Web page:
• Coordinator of the “Walk To Freedom with Martin Luther King, Jr.” in Detroit (1963), according to the July 29, 1963 edition of Business Week magazine, “the largest civil rights march in history.”
  • WINNER of the prestigious Silver Circle Award from the National Academy of Television Arts & Sciences
  • Dean Emeritus and Professor, Scripps Howard School of Journalism and Communications, Hampton University 
  • First and Founding Dean and Professor, School of Communications, Howard University
  • Founder, BLACK COLLEGE DAY, 1980
  • 2015-2016 National Association of Black Journalists Hall of Fame Inductee
  • Black Emmy Nominee – 1989 Special Recognition Award Winner 
  • Distinguished Visiting Professor, Honorary Degree – American University, Paris, France 
  • Distinguished Visiting Professor, Central Washington University, Ellensburg, WA 
  • Talker’s, Radio Trade Magazine: Selected as “One Of The 100 Most Important Radio Talk Show Hosts In America” 
  • Tony Brown Chicago,” WLS-AM Radio (Chicago) 
  • Tony Brown,” WLIB-AM Radio (New York) Tony Brown at Daybreak,” WRC-TV (Washington, DC) 
  • Tony Brown’s Journal”/“Black Journal” (TV series: 1968-2008): “The Most Complete and Thoughtful Record of African-American Opinion.”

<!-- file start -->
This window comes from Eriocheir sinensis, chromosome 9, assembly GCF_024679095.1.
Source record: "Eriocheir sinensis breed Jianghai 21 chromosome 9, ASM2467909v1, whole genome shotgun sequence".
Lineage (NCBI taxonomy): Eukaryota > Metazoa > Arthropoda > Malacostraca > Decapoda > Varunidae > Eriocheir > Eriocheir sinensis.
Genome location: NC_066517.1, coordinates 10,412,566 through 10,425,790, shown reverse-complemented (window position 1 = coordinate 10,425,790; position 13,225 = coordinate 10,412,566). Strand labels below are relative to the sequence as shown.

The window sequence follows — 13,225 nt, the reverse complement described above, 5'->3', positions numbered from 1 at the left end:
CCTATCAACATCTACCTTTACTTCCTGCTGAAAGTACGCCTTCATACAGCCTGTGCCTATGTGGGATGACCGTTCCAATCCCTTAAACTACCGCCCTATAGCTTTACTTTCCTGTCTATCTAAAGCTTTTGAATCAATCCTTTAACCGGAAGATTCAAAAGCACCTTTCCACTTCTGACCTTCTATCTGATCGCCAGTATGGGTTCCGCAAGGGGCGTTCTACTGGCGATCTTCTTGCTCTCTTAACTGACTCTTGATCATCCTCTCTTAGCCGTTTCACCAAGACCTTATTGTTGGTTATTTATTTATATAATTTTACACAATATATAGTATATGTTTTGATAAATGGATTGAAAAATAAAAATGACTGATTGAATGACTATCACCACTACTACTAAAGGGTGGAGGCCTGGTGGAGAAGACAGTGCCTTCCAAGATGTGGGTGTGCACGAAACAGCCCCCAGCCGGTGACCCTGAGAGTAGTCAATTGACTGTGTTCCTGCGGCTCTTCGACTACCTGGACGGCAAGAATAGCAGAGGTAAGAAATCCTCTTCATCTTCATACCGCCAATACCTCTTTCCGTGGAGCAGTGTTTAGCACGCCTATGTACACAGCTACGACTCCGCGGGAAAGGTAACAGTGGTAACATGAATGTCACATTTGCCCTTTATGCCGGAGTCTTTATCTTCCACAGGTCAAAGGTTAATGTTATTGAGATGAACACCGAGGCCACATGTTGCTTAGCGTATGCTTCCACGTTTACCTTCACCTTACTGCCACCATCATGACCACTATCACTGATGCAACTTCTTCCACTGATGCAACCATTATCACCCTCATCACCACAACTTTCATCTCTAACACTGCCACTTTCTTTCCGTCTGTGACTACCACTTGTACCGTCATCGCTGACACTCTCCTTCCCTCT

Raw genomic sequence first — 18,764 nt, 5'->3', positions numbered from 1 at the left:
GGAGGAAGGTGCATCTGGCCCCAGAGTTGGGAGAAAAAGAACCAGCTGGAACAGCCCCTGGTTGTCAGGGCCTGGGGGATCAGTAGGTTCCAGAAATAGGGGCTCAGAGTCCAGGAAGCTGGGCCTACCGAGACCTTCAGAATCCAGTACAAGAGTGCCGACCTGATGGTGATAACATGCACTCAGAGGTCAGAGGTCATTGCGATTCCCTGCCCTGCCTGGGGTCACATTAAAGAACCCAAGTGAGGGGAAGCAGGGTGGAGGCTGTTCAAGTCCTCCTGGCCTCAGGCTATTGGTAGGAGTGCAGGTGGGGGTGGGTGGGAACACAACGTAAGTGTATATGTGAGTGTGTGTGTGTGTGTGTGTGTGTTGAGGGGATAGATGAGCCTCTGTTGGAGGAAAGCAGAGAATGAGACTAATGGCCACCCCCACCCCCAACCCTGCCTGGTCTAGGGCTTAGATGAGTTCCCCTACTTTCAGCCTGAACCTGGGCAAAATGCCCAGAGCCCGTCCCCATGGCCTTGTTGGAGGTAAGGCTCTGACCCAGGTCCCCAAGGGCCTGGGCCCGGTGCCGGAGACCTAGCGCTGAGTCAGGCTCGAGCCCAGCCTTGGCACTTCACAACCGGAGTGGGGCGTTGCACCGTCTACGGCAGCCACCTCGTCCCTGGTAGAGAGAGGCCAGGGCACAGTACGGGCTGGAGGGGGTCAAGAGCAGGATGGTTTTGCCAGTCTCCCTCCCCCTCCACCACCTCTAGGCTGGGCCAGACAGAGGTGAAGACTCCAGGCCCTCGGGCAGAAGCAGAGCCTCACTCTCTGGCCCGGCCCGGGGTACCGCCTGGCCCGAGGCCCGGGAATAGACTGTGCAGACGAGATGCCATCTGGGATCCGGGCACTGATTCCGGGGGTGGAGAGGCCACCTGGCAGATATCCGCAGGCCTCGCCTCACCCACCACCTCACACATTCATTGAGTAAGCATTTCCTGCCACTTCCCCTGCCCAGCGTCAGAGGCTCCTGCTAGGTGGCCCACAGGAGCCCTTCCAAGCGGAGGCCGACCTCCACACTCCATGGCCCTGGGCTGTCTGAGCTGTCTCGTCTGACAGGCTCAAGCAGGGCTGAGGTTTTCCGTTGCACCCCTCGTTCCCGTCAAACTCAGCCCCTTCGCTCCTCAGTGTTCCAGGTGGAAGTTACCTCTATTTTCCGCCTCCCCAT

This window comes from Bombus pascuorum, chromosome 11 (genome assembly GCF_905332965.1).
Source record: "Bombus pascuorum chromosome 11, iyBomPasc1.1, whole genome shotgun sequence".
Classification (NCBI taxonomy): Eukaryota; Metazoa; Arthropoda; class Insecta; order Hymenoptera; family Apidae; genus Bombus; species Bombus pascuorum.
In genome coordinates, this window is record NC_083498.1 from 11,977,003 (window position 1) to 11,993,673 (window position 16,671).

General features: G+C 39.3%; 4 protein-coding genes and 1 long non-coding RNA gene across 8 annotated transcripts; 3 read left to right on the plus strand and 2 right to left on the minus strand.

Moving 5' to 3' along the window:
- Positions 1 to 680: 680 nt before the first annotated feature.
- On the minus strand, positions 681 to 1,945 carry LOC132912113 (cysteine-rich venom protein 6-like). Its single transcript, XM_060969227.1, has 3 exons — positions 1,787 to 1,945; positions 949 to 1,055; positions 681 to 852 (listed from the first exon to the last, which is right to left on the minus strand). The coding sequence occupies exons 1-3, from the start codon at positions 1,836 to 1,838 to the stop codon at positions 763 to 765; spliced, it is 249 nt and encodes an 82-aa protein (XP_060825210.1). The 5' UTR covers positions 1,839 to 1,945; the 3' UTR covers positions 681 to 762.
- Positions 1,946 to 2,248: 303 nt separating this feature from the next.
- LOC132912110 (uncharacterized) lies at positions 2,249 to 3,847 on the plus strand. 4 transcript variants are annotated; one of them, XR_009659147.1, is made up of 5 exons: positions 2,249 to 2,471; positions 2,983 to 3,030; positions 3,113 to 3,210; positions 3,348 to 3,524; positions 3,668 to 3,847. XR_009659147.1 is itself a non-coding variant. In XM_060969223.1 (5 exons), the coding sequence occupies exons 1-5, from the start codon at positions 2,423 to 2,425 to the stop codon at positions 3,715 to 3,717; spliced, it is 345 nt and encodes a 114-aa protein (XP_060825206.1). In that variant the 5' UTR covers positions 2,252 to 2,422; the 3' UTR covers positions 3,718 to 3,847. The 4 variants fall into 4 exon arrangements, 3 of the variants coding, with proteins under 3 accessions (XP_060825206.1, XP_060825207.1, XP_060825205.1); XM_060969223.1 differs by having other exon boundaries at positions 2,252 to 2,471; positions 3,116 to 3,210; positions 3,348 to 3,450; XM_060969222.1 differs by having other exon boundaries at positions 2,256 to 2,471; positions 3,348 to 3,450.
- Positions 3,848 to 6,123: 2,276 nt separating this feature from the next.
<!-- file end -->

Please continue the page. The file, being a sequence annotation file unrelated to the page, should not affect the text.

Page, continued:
• U. S. Army 272 field artillery (s-1 Intelligence) battalion and cadre (1953-1955). Neu-Ülm, GERMANY. Honorable discharge.




“I was there 50 years ago, in 1963, one of the last two Directors left standing, where 500,000 marchers once stood.”  --Tony Brown


The following week, in its July 29, 1963 edition, Business Week magazine called the Detroit event the “largest civil rights march in history.” Subsequently, an official police source, in an affidavit, confirmed attendance of “no fewer than 250,000 and as many as 500,000 people.”  Black people came mostly from throughout the nearby Midwest region.

More official confirmation has been forthcoming since then. Nearly 40 years later, in 2003, The Wall Street Journal would report on page one that the famed King Dream Speech may have had its roots -- not at the March on Washington (which drew 250,000), on August 28, 1963, but elsewhere, perhaps 66 days before in Detroit, Michigan where the attendance may have reached, according to an official police affidavit, 500,000 people.

Although I had no official role in the Washington March, I did witness it as a Detroit correspondent for the national Pittsburgh Courier newspaper chain of African-American local publications throughout the United States, an affiliate of the Black Press, from the steps of the Lincoln Memorial within a few feet of Dr. King and I was included in Life magazine’s limited photo coverage of this historic event.